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Civil War Female Nurse

Item MED-7632
Helen Louise Gilson
Price: $350.00

Description

Civil War Female Nurse - Helen Louise Gilson
CDV Backmark: Boston

Orphaned (with her two sisters at an early age), she went to work as head assistant at the all-boy Phillips Grammar School in Boston for several years and departed due to her own health issues. At the start of the war, she was in service as a governess to three children of her uncle, a prosperous business man and Chelsea mayor, Frank B. Fay.

Gilson’s service began in 1861 by organizing with the Soldiers’ Aid Society. Her duties included preparing, collecting and transporting supplies. Hoping to help more, Gilson applied to Dorothea Dix for a nursing diploma, the government superintendent of female nurses. Dix invited her to join if she met the minimum age requirement of thirty. Helen was only twenty-six and did not qualify. Before 1862, Gilson worked with the Sanitary Commission alongside Fay and the Army of the Potomac. She worked alongside this army through most of their major battles. Gilson’s best work during this period was on General Grant’s campaign from Rapidan to Petersburg and the Appomattox which lasted almost a year.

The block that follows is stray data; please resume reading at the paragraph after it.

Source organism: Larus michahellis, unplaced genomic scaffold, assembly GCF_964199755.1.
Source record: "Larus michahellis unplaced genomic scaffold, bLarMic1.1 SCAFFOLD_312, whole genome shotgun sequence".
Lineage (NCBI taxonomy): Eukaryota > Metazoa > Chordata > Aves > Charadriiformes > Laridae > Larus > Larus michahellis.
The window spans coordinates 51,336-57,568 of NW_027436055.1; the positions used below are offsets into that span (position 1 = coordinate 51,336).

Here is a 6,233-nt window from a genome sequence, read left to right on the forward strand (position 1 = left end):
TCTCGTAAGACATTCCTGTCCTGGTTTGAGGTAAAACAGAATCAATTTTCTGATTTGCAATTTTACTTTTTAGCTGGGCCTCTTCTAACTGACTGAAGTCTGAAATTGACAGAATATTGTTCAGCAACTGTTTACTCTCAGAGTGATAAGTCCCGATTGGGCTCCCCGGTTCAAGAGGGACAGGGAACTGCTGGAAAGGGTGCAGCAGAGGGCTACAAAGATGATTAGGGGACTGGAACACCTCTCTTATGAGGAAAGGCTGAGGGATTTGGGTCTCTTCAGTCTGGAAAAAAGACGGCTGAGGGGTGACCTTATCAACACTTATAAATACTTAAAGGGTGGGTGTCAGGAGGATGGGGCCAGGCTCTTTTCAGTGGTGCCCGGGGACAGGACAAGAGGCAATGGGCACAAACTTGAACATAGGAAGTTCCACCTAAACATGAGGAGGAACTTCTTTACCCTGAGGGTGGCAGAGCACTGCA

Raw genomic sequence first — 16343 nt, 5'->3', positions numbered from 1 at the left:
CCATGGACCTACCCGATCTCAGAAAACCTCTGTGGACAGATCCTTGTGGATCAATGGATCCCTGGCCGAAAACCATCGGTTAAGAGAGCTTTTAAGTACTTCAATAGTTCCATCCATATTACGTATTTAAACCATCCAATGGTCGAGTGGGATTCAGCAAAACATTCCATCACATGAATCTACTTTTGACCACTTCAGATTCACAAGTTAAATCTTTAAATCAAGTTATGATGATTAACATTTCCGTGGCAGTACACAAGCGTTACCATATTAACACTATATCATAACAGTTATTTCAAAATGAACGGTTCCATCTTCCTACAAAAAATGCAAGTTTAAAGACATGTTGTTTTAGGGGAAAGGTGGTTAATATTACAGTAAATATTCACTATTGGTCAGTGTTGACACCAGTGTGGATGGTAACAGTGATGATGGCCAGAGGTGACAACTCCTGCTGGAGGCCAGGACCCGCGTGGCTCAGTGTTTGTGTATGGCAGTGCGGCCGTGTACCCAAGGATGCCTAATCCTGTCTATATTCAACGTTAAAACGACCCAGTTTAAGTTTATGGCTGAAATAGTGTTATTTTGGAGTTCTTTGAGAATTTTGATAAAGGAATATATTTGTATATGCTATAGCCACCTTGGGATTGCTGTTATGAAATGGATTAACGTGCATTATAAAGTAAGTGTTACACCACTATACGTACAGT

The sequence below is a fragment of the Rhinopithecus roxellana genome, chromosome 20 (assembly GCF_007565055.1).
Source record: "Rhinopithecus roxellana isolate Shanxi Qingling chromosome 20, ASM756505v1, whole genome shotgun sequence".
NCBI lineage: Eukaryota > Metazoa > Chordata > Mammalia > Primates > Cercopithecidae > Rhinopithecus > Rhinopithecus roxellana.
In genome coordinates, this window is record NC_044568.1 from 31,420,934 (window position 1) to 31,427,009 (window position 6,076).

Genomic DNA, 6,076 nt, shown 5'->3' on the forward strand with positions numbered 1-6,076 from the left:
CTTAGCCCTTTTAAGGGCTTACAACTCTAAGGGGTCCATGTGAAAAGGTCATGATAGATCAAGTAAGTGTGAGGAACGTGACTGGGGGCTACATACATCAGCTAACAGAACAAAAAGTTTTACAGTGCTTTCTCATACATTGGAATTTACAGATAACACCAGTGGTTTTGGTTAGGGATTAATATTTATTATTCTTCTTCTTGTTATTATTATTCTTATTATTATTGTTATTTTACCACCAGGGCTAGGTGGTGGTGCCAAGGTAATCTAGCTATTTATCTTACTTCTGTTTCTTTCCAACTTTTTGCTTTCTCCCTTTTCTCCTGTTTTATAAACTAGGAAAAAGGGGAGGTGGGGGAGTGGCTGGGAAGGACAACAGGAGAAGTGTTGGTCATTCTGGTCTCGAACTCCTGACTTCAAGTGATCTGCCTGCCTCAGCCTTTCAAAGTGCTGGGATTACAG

In April 1862, Helen applied a second time to Dix, though this time in person. Dix offered her a placement at Washington’s Columbian College Hospital. Though the particular job fell through, Gilson volunteered at the hospital anyway. In June 1862, Gilson began working on boats for the Hospital Transport System, a specialized division of the Special Relief Corps to provide medical supplies to hospitals. Helen was present at numerous battles, such as Antietam, Fredericksburg, Gettysburg and elsewhere.

Gilson is most known for the work she did at changing the hospital at City Point. Set up by the Medical Corps, the conditions were substandard. Helen made it her business to bring it up to the same standards as the hospitals for the white soldier. She introduced new policies to improve conditions, renovations and restructured the hospital as well. Under her leadership the kitchen and daily routines were established, even serving at one time 900 men from the kitchen. It is stated that her work brought down the mortality rate and the African-American hospital became one of the best at City Point. She spent most of the last year of the war ministering to the soldiers of the U.S. Colored Troops and the area freedmen.

Gilson was known to many as an “angel of mercy” for her work with the soldiers, both African American and white. Known to spend time at the soldiers’ besides talking and singing to them, providing comfort as they were close to death.

Information extracted from Wikipedia, Article from Military Images and Civil War Women blog.